ALAMEDA – Terrelle Pryor is firmly entrenched as the Raiders backup quarterback. Only an unforeseen setback will change that, a fact that Pryor isn’t happy about but has accepted.
He has played just one series since a Nov. 10 loss to the New York Giants and spoken publicly twice since then. The team convinced him to talk Friday for the first time since Nov. 20, when he was out with a sprained knee that opened the door for Matt McGloin to steal the starting job.
It would be easy to say Pryor's free fall from grace is due to injury. That certainly expedited the process, but wavering performance and a strong start by McGloin ultimately superglued Pryor to the bench.
“I could sit here and say I disagree and this and that, but, at the end of the day, Coach Allen is our leader and he’s the one that has to make tough decisions,” Pryor said. “He made one, and it what it is.”
Pryor obviously disagrees with Allen’s choice. Any competitor would rather start than support. The switch was an somewhat surprising jolt, especially after Allen said the Raiders would “continue to try to build with him and try to grow with him."
That comment was made Oct. 15, when the team was 2-4 yet full of promise, and Pryor’s emergence was a national storyline. Looking back, it might have been a kiss of death. Pryor threw five interceptions and was sacked seven times without a touchdown between Allen’s comment and his demotion.
Demotion. Pryor isn’t fond of that term.
“I was hurt in the New York Giants game and couldn’t exactly be myself, I come back and somebody else is starting,” Pryor said. “Now it’s about pushing forward and finding ways to get better. You could always put your head down and cry and whine about it and talk behind everyone’s back about it and be very negative, but there’s another way.”
Pryor insists he’s carried himself well and remained positive through a bipolar season where he transitioned from upstart talent to Bay Area darling to a weapon collecting dust.
“I don’t look at my ups and downs as a failure,” Pryor said. “I just look at it as another experience, you know. Did I make some bad plays or throw interceptions at bad spots or difficult times in a game? Yeah. Who hasn’t? I just think it’s a sense of learning and understanding the situations in games. Have I made plays? Absolutely. It comes hand in hand. You just keep experiencing and you keep learning and you try not to make the mistakes but they happen.”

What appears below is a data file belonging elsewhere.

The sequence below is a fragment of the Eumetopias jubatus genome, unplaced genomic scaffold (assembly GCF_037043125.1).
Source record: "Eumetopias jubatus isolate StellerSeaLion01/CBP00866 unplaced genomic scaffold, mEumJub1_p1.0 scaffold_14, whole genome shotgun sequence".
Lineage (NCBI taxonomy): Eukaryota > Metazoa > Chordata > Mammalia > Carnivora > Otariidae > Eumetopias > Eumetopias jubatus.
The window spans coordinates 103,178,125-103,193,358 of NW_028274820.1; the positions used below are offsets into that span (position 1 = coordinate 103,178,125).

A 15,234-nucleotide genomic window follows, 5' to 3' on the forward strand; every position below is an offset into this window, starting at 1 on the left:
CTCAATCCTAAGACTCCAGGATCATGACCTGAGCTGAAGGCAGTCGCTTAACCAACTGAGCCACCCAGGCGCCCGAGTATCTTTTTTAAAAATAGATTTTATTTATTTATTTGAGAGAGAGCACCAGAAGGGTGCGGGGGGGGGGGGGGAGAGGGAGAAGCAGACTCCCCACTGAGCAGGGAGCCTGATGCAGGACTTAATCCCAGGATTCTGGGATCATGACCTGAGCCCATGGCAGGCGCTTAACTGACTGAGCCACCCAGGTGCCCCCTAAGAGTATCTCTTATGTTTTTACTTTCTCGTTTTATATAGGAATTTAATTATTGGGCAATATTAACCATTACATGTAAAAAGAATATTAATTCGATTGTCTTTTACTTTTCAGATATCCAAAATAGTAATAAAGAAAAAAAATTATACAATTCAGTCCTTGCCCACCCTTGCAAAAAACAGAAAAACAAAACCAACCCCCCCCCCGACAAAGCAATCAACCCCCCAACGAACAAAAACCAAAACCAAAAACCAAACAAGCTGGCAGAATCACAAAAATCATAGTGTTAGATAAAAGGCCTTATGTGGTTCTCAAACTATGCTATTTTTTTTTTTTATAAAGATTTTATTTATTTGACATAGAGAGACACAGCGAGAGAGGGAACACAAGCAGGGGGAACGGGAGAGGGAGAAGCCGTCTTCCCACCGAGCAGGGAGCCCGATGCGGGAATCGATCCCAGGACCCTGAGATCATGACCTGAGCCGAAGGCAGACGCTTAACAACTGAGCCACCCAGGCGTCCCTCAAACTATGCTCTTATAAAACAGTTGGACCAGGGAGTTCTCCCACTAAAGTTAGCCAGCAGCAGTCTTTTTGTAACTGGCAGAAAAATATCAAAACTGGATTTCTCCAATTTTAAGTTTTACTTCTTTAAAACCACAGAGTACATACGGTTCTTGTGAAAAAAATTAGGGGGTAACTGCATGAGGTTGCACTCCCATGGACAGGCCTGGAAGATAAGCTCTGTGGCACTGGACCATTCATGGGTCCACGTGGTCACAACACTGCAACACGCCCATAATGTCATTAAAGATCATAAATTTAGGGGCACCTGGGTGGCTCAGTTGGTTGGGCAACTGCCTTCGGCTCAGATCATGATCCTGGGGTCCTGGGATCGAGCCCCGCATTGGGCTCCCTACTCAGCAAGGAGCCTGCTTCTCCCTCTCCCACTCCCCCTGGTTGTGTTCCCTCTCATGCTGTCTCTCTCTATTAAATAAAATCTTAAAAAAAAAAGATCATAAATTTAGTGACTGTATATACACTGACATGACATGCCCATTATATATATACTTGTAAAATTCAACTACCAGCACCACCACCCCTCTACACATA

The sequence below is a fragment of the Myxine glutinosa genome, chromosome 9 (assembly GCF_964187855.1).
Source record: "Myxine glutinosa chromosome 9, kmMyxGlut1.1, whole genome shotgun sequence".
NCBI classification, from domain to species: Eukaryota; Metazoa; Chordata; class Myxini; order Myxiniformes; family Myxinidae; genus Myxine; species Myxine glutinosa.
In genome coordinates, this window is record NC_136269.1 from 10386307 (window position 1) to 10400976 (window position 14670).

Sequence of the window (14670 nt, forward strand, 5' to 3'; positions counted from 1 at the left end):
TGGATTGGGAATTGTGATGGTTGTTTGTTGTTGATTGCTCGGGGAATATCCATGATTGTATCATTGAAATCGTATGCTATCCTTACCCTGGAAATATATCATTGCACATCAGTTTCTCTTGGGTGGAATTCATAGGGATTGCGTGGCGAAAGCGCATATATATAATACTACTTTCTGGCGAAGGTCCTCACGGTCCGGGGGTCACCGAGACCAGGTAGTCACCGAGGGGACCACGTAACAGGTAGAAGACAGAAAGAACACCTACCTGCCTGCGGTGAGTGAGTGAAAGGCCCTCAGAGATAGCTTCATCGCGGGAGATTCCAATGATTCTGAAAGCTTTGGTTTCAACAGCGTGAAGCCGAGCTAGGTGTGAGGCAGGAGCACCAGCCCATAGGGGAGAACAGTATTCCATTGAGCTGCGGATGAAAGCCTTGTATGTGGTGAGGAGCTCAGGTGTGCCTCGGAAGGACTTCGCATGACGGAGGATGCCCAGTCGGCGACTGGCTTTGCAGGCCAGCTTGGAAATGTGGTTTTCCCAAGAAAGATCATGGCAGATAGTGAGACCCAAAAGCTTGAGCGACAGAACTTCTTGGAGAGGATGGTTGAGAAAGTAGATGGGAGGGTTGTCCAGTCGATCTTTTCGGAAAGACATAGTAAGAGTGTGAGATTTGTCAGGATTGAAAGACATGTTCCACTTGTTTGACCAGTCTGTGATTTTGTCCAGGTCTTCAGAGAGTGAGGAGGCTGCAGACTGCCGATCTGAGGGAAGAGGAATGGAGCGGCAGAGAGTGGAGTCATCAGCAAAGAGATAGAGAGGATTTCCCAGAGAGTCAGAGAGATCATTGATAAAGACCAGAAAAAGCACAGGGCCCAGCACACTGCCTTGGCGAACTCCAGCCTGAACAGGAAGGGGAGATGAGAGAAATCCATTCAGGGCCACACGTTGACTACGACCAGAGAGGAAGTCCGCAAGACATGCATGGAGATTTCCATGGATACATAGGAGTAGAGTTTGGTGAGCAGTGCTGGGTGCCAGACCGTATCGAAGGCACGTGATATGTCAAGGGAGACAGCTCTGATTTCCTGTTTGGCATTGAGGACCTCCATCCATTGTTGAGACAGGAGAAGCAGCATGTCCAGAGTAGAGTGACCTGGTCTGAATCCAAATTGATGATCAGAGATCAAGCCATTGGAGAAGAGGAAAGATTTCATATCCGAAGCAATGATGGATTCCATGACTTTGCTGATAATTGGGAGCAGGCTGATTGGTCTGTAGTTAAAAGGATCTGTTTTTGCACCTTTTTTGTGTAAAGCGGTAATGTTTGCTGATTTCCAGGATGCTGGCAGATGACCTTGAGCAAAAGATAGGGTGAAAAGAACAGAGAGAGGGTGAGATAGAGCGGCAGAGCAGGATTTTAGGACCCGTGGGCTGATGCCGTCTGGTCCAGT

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One mistake peers above the rest. Pryor kept the severity of his sprained knee quiet from coaches before the disheartening Giants loss, and used it to excuse poor play with the press.
“Whether I was talked into going or whatever the case may be, I went out and I have to be able to handle the business for the team,” Pryor said. “Everyone counted on me to go out there and lead. It was just bad leadership on my side to make an excuse and say it was my knee. Whether it was or not, that’s one of my biggest regrets right there. Anytime you step on the field you have to make plays. You’re held accountable. That’s a moment I wish I would’ve handled differently.”
That press conference sent Pryor to the doghouse, and McGloin’s play allowed the Raiders to keep him there. He was let out for a series Sunday against the New York Jets, when he orchestrated a field-goal drive largely devoid of explosive plays. He’ll be an accent piece through season’s end, without guarantee of future use. Pryor has tied to be a good teammate and help wherever possible, deftly avoiding the pratfalls of self-pity and doubt. He’ll be ready if called upon again, and he won’t give up on trying to earn a starting job again.
“I’m going to keep getting better every day,” Pryor said. “That’s all I can control.”